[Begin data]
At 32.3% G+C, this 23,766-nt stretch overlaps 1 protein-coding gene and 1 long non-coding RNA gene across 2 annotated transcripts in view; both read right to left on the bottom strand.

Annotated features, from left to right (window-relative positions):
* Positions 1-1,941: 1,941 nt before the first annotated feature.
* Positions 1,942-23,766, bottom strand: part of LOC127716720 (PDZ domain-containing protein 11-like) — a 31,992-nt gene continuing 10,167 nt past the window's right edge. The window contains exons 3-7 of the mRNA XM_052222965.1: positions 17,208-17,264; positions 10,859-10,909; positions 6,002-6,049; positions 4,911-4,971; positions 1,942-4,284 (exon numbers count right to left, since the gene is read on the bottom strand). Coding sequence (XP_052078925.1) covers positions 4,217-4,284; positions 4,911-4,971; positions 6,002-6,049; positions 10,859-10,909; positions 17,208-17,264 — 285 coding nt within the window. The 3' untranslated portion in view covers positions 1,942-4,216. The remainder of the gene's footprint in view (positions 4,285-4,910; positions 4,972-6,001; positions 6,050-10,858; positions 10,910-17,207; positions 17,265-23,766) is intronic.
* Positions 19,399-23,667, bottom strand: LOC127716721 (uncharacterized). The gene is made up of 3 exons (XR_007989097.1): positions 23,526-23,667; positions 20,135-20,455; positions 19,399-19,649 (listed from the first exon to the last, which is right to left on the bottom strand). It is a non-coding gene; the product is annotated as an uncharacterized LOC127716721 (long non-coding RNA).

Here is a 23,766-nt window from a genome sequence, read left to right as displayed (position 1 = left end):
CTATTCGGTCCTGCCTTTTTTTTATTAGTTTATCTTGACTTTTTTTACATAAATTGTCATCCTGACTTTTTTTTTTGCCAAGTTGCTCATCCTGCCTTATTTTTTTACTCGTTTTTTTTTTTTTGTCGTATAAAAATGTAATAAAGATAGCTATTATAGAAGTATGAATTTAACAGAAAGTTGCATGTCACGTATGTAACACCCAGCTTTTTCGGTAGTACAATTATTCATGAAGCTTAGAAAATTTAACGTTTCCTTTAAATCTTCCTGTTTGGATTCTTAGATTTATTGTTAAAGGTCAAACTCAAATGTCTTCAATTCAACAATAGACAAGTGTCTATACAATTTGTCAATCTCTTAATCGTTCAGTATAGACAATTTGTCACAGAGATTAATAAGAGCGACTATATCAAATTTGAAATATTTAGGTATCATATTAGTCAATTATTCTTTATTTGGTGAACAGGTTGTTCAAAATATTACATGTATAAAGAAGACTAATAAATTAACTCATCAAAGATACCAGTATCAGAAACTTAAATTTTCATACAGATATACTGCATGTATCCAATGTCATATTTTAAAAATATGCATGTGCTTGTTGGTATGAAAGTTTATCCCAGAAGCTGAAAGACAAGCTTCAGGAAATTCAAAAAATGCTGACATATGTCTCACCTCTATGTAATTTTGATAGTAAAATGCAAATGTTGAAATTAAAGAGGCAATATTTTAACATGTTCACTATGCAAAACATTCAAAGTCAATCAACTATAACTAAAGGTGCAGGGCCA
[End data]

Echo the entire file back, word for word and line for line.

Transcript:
At 32.3% G+C, this 23,766-nt stretch overlaps 1 protein-coding gene and 1 long non-coding RNA gene across 2 annotated transcripts in view; both read right to left on the bottom strand.

Annotated features, from left to right (window-relative positions):
* Positions 1-1,941: 1,941 nt before the first annotated feature.
* Positions 1,942-23,766, bottom strand: part of LOC127716720 (PDZ domain-containing protein 11-like) — a 31,992-nt gene continuing 10,167 nt past the window's right edge. The window contains exons 3-7 of the mRNA XM_052222965.1: positions 17,208-17,264; positions 10,859-10,909; positions 6,002-6,049; positions 4,911-4,971; positions 1,942-4,284 (exon numbers count right to left, since the gene is read on the bottom strand). Coding sequence (XP_052078925.1) covers positions 4,217-4,284; positions 4,911-4,971; positions 6,002-6,049; positions 10,859-10,909; positions 17,208-17,264 — 285 coding nt within the window. The 3' untranslated portion in view covers positions 1,942-4,216. The remainder of the gene's footprint in view (positions 4,285-4,910; positions 4,972-6,001; positions 6,050-10,858; positions 10,910-17,207; positions 17,265-23,766) is intronic.
* Positions 19,399-23,667, bottom strand: LOC127716721 (uncharacterized). The gene is made up of 3 exons (XR_007989097.1): positions 23,526-23,667; positions 20,135-20,455; positions 19,399-19,649 (listed from the first exon to the last, which is right to left on the bottom strand). It is a non-coding gene; the product is annotated as an uncharacterized LOC127716721 (long non-coding RNA).

Here is a 23,766-nt window from a genome sequence, read left to right as displayed (position 1 = left end):
CTATTCGGTCCTGCCTTTTTTTTATTAGTTTATCTTGACTTTTTTTACATAAATTGTCATCCTGACTTTTTTTTTTGCCAAGTTGCTCATCCTGCCTTATTTTTTTACTCGTTTTTTTTTTTTTGTCGTATAAAAATGTAATAAAGATAGCTATTATAGAAGTATGAATTTAACAGAAAGTTGCATGTCACGTATGTAACACCCAGCTTTTTCGGTAGTACAATTATTCATGAAGCTTAGAAAATTTAACGTTTCCTTTAAATCTTCCTGTTTGGATTCTTAGATTTATTGTTAAAGGTCAAACTCAAATGTCTTCAATTCAACAATAGACAAGTGTCTATACAATTTGTCAATCTCTTAATCGTTCAGTATAGACAATTTGTCACAGAGATTAATAAGAGCGACTATATCAAATTTGAAATATTTAGGTATCATATTAGTCAATTATTCTTTATTTGGTGAACAGGTTGTTCAAAATATTACATGTATAAAGAAGACTAATAAATTAACTCATCAAAGATACCAGTATCAGAAACTTAAATTTTCATACAGATATACTGCATGTATCCAATGTCATATTTTAAAAATATGCATGTGCTTGTTGGTATGAAAGTTTATCCCAGAAGCTGAAAGACAAGCTTCAGGAAATTCAAAAAATGCTGACATATGTCTCACCTCTATGTAATTTTGATAGTAAAATGCAAATGTTGAAATTAAAGAGGCAATATTTTAACATGTTCACTATGCAAAACATTCAAAGTCAATCAACTATAACTAAAGGTGCAGGGCCA